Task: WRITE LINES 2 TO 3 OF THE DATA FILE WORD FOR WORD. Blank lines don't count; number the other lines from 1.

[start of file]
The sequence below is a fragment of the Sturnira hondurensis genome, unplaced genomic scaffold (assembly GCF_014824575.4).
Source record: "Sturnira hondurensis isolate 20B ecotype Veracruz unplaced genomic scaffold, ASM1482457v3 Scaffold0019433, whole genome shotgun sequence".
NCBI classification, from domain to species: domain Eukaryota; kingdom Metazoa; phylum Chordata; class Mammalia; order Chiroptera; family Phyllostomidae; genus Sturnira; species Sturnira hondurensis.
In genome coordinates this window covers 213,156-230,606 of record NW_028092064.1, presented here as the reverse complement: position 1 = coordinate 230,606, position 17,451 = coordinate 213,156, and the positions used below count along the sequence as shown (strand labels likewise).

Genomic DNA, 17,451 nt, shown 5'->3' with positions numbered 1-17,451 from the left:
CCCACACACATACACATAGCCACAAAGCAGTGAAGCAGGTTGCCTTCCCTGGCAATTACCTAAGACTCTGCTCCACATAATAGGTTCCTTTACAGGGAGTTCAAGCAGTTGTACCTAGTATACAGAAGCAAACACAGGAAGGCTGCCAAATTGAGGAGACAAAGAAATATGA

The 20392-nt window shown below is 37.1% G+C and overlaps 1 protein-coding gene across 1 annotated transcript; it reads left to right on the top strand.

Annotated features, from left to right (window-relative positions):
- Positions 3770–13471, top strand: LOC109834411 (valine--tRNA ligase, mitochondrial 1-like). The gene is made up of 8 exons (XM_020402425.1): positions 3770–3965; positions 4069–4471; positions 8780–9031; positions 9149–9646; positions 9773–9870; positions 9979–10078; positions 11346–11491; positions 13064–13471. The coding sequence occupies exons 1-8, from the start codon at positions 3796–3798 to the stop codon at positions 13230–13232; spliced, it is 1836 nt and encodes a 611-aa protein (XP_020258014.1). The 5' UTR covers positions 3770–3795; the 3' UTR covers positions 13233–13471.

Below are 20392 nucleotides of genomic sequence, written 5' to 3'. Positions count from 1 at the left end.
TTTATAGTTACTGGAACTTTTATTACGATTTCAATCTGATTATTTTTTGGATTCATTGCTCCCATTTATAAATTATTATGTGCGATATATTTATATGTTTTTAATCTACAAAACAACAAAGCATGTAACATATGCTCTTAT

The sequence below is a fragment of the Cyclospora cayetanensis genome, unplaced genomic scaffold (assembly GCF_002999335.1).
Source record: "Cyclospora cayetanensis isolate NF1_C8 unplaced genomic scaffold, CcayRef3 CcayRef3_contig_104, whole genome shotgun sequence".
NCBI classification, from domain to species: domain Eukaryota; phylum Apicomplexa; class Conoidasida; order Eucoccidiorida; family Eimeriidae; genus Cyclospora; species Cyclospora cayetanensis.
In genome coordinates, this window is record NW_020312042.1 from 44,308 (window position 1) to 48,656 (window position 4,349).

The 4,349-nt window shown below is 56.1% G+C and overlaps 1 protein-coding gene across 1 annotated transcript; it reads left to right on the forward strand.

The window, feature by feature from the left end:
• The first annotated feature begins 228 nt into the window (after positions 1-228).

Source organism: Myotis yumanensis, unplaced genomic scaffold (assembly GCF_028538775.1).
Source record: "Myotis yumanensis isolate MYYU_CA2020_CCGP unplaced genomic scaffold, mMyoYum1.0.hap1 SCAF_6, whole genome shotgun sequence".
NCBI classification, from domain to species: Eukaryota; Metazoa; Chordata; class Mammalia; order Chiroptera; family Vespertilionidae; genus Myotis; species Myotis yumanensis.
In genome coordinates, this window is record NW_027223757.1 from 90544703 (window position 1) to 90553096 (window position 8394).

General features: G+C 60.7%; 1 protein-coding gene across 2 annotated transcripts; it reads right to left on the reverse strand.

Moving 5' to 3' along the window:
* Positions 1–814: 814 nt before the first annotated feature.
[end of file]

Source record: "Sturnira hondurensis isolate 20B ecotype Veracruz unplaced genomic scaffold, ASM1482457v3 Scaffold0019433, whole genome shotgun sequence".
NCBI classification, from domain to species: domain Eukaryota; kingdom Metazoa; phylum Chordata; class Mammalia; order Chiroptera; family Phyllostomidae; genus Sturnira; species Sturnira hondurensis.